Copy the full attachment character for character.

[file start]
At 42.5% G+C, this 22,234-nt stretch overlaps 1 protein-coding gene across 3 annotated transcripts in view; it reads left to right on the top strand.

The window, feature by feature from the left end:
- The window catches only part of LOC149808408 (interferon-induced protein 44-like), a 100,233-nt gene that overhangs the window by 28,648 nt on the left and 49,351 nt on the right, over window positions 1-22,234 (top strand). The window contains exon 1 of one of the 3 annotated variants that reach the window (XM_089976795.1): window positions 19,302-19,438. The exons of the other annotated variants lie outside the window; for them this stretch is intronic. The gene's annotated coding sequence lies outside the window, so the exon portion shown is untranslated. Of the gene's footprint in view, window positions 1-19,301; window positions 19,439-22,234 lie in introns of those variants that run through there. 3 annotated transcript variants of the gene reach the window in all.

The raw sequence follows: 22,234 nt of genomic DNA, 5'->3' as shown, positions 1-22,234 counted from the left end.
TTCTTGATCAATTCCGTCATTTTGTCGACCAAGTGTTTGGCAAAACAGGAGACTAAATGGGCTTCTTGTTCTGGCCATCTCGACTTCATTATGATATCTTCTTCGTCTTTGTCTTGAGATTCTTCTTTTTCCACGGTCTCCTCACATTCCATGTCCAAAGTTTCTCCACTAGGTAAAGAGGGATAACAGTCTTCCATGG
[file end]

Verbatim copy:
At 42.5% G+C, this 22,234-nt stretch overlaps 1 protein-coding gene across 3 annotated transcripts in view; it reads left to right on the top strand.

The window, feature by feature from the left end:
- The window catches only part of LOC149808408 (interferon-induced protein 44-like), a 100,233-nt gene that overhangs the window by 28,648 nt on the left and 49,351 nt on the right, over window positions 1-22,234 (top strand). The window contains exon 1 of one of the 3 annotated variants that reach the window (XM_089976795.1): window positions 19,302-19,438. The exons of the other annotated variants lie outside the window; for them this stretch is intronic. The gene's annotated coding sequence lies outside the window, so the exon portion shown is untranslated. Of the gene's footprint in view, window positions 1-19,301; window positions 19,439-22,234 lie in introns of those variants that run through there. 3 annotated transcript variants of the gene reach the window in all.

The raw sequence follows: 22,234 nt of genomic DNA, 5'->3' as shown, positions 1-22,234 counted from the left end.
TTCTTGATCAATTCCGTCATTTTGTCGACCAAGTGTTTGGCAAAACAGGAGACTAAATGGGCTTCTTGTTCTGGCCATCTCGACTTCATTATGATATCTTCTTCGTCTTTGTCTTGAGATTCTTCTTTTTCCACGGTCTCCTCACATTCCATGTCCAAAGTTTCTCCACTAGGTAAAGAGGGATAACAGTCTTCCATGG